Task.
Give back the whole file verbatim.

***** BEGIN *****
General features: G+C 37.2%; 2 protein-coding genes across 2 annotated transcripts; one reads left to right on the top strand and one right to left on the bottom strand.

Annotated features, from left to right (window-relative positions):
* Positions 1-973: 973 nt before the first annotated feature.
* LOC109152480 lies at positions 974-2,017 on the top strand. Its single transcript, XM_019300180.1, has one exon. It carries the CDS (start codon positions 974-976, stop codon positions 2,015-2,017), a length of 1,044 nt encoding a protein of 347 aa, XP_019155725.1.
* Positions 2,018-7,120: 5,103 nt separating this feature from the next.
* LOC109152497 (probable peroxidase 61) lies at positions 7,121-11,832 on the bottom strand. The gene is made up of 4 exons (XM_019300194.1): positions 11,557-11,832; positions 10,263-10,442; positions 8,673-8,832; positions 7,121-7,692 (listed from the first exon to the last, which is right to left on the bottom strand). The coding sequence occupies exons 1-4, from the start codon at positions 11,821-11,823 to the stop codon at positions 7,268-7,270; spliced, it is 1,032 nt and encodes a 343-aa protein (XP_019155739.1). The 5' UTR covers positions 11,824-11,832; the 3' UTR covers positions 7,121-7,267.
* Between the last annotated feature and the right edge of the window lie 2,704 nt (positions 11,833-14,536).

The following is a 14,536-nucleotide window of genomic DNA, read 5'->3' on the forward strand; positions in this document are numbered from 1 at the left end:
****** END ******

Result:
General features: G+C 37.2%; 2 protein-coding genes across 2 annotated transcripts; one reads left to right on the top strand and one right to left on the bottom strand.

Annotated features, from left to right (window-relative positions):
* Positions 1-973: 973 nt before the first annotated feature.
* LOC109152480 lies at positions 974-2,017 on the top strand. Its single transcript, XM_019300180.1, has one exon. It carries the CDS (start codon positions 974-976, stop codon positions 2,015-2,017), a length of 1,044 nt encoding a protein of 347 aa, XP_019155725.1.
* Positions 2,018-7,120: 5,103 nt separating this feature from the next.
* LOC109152497 (probable peroxidase 61) lies at positions 7,121-11,832 on the bottom strand. The gene is made up of 4 exons (XM_019300194.1): positions 11,557-11,832; positions 10,263-10,442; positions 8,673-8,832; positions 7,121-7,692 (listed from the first exon to the last, which is right to left on the bottom strand). The coding sequence occupies exons 1-4, from the start codon at positions 11,821-11,823 to the stop codon at positions 7,268-7,270; spliced, it is 1,032 nt and encodes a 343-aa protein (XP_019155739.1). The 5' UTR covers positions 11,824-11,832; the 3' UTR covers positions 7,121-7,267.
* Between the last annotated feature and the right edge of the window lie 2,704 nt (positions 11,833-14,536).

The following is a 14,536-nucleotide window of genomic DNA, read 5'->3' on the forward strand; positions in this document are numbered from 1 at the left end: